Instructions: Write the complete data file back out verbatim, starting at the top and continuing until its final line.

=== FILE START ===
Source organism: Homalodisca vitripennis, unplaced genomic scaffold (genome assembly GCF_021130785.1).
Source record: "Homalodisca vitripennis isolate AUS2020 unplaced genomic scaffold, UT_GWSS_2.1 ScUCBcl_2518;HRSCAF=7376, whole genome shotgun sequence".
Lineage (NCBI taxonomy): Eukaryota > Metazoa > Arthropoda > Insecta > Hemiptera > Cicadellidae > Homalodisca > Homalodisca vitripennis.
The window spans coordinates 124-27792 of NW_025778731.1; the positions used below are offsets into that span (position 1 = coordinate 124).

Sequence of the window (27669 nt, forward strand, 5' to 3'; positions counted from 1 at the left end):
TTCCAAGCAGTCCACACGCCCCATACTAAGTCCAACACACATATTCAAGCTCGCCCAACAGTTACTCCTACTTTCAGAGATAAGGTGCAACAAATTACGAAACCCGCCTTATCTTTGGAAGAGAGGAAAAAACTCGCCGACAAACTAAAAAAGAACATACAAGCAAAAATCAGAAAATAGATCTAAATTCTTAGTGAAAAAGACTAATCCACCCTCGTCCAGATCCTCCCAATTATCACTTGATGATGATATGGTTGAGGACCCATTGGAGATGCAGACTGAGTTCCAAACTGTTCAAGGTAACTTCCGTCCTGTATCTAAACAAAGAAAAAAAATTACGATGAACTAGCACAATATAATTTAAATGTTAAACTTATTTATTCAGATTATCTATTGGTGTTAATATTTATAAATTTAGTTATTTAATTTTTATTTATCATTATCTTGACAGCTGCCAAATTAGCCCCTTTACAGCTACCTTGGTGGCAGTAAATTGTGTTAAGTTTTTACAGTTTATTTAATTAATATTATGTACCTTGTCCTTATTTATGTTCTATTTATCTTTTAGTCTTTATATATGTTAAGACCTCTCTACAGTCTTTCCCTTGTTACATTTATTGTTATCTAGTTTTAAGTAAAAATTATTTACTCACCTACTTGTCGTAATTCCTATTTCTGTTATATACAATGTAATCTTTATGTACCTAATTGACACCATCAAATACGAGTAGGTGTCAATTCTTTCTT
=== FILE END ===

Source organism: Homalodisca vitripennis, unplaced genomic scaffold (genome assembly GCF_021130785.1).
Source record: "Homalodisca vitripennis isolate AUS2020 unplaced genomic scaffold, UT_GWSS_2.1 ScUCBcl_2518;HRSCAF=7376, whole genome shotgun sequence".
Lineage (NCBI taxonomy): Eukaryota > Metazoa > Arthropoda > Insecta > Hemiptera > Cicadellidae > Homalodisca > Homalodisca vitripennis.
The window spans coordinates 124-27792 of NW_025778731.1; the positions used below are offsets into that span (position 1 = coordinate 124).

Sequence of the window (27669 nt, forward strand, 5' to 3'; positions counted from 1 at the left end):
TTCCAAGCAGTCCACACGCCCCATACTAAGTCCAACACACATATTCAAGCTCGCCCAACAGTTACTCCTACTTTCAGAGATAAGGTGCAACAAATTACGAAACCCGCCTTATCTTTGGAAGAGAGGAAAAAACTCGCCGACAAACTAAAAAAGAACATACAAGCAAAAATCAGAAAATAGATCTAAATTCTTAGTGAAAAAGACTAATCCACCCTCGTCCAGATCCTCCCAATTATCACTTGATGATGATATGGTTGAGGACCCATTGGAGATGCAGACTGAGTTCCAAACTGTTCAAGGTAACTTCCGTCCTGTATCTAAACAAAGAAAAAAAATTACGATGAACTAGCACAATATAATTTAAATGTTAAACTTATTTATTCAGATTATCTATTGGTGTTAATATTTATAAATTTAGTTATTTAATTTTTATTTATCATTATCTTGACAGCTGCCAAATTAGCCCCTTTACAGCTACCTTGGTGGCAGTAAATTGTGTTAAGTTTTTACAGTTTATTTAATTAATATTATGTACCTTGTCCTTATTTATGTTCTATTTATCTTTTAGTCTTTATATATGTTAAGACCTCTCTACAGTCTTTCCCTTGTTACATTTATTGTTATCTAGTTTTAAGTAAAAATTATTTACTCACCTACTTGTCGTAATTCCTATTTCTGTTATATACAATGTAATCTTTATGTACCTAATTGACACCATCAAATACGAGTAGGTGTCAATTCTTTCTT